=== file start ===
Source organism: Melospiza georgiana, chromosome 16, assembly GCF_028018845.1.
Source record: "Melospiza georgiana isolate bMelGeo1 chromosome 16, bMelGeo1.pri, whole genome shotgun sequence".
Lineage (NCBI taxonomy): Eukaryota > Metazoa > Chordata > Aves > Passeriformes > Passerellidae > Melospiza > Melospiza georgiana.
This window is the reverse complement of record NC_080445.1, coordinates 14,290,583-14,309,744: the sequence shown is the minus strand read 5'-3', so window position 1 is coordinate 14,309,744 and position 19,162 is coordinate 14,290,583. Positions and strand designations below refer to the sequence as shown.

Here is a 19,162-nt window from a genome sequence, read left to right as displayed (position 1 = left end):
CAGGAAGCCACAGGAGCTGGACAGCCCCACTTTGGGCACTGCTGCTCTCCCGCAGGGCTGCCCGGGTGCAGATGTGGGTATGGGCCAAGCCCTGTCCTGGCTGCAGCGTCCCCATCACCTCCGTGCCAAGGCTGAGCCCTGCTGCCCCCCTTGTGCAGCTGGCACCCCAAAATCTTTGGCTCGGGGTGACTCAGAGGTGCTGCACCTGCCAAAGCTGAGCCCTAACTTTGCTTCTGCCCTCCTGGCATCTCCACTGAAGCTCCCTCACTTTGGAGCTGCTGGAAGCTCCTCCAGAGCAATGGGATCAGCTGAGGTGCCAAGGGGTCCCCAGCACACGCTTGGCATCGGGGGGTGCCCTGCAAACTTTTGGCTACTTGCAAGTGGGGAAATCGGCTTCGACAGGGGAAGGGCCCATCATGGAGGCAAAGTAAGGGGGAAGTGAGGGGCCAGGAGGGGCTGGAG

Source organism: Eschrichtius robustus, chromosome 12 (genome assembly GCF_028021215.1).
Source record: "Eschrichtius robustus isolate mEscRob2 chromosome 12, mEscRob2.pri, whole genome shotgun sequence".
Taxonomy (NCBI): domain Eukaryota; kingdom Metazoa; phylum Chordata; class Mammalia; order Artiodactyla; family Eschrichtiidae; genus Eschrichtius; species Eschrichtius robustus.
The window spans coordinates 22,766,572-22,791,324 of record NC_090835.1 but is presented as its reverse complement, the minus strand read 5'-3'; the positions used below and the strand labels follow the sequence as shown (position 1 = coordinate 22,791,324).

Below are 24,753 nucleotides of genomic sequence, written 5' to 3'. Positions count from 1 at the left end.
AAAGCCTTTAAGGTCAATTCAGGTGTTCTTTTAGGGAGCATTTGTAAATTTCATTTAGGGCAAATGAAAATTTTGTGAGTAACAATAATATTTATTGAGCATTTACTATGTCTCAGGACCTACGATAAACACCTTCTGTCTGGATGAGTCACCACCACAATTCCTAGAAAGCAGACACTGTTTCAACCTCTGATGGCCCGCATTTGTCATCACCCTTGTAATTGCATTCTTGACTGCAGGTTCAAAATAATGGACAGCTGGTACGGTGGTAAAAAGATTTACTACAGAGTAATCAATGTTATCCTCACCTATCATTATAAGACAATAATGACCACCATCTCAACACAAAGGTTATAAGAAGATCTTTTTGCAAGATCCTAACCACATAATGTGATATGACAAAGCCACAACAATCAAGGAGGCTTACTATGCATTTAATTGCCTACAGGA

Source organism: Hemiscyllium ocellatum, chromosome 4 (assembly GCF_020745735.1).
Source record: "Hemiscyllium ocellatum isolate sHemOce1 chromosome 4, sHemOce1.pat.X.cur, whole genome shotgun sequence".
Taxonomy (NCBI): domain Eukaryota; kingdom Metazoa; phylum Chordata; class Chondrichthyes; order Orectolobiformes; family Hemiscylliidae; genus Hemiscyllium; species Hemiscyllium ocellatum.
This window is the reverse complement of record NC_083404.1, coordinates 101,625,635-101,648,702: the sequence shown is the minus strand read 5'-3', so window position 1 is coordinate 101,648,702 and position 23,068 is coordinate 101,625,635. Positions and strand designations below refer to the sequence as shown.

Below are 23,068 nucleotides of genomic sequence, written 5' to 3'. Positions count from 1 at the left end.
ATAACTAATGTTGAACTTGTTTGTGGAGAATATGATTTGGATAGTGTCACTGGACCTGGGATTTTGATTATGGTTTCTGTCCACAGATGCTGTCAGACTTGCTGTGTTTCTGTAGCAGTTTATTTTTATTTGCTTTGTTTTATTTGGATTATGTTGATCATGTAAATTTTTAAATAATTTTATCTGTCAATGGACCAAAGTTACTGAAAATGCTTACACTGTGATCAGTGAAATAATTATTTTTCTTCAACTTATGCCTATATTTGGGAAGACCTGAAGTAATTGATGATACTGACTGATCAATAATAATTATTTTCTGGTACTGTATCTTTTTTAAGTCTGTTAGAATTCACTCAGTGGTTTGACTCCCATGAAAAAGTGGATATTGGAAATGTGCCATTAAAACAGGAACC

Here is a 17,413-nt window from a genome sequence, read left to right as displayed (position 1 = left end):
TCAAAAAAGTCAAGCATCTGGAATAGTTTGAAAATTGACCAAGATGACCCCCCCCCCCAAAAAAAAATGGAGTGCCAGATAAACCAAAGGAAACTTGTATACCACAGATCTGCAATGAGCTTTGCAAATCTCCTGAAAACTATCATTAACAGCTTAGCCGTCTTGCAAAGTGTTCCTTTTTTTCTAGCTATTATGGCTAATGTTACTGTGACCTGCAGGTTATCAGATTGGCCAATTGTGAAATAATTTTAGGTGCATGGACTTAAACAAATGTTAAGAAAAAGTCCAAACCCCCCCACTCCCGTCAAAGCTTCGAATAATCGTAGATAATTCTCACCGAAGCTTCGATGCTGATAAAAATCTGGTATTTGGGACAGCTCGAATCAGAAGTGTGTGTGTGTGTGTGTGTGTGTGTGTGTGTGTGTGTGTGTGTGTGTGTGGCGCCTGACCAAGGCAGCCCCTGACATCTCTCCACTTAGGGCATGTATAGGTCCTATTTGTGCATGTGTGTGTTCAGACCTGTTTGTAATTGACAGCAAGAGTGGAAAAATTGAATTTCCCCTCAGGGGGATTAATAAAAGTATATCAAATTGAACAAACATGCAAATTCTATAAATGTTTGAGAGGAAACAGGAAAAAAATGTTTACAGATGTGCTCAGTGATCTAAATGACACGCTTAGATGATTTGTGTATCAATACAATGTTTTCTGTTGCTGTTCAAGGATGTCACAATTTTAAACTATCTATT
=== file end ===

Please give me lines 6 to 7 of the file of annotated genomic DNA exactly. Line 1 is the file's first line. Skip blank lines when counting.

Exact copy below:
CAGGAAGCCACAGGAGCTGGACAGCCCCACTTTGGGCACTGCTGCTCTCCCGCAGGGCTGCCCGGGTGCAGATGTGGGTATGGGCCAAGCCCTGTCCTGGCTGCAGCGTCCCCATCACCTCCGTGCCAAGGCTGAGCCCTGCTGCCCCCCTTGTGCAGCTGGCACCCCAAAATCTTTGGCTCGGGGTGACTCAGAGGTGCTGCACCTGCCAAAGCTGAGCCCTAACTTTGCTTCTGCCCTCCTGGCATCTCCACTGAAGCTCCCTCACTTTGGAGCTGCTGGAAGCTCCTCCAGAGCAATGGGATCAGCTGAGGTGCCAAGGGGTCCCCAGCACACGCTTGGCATCGGGGGGTGCCCTGCAAACTTTTGGCTACTTGCAAGTGGGGAAATCGGCTTCGACAGGGGAAGGGCCCATCATGGAGGCAAAGTAAGGGGGAAGTGAGGGGCCAGGAGGGGCTGGAG

Source organism: Eschrichtius robustus, chromosome 12 (genome assembly GCF_028021215.1).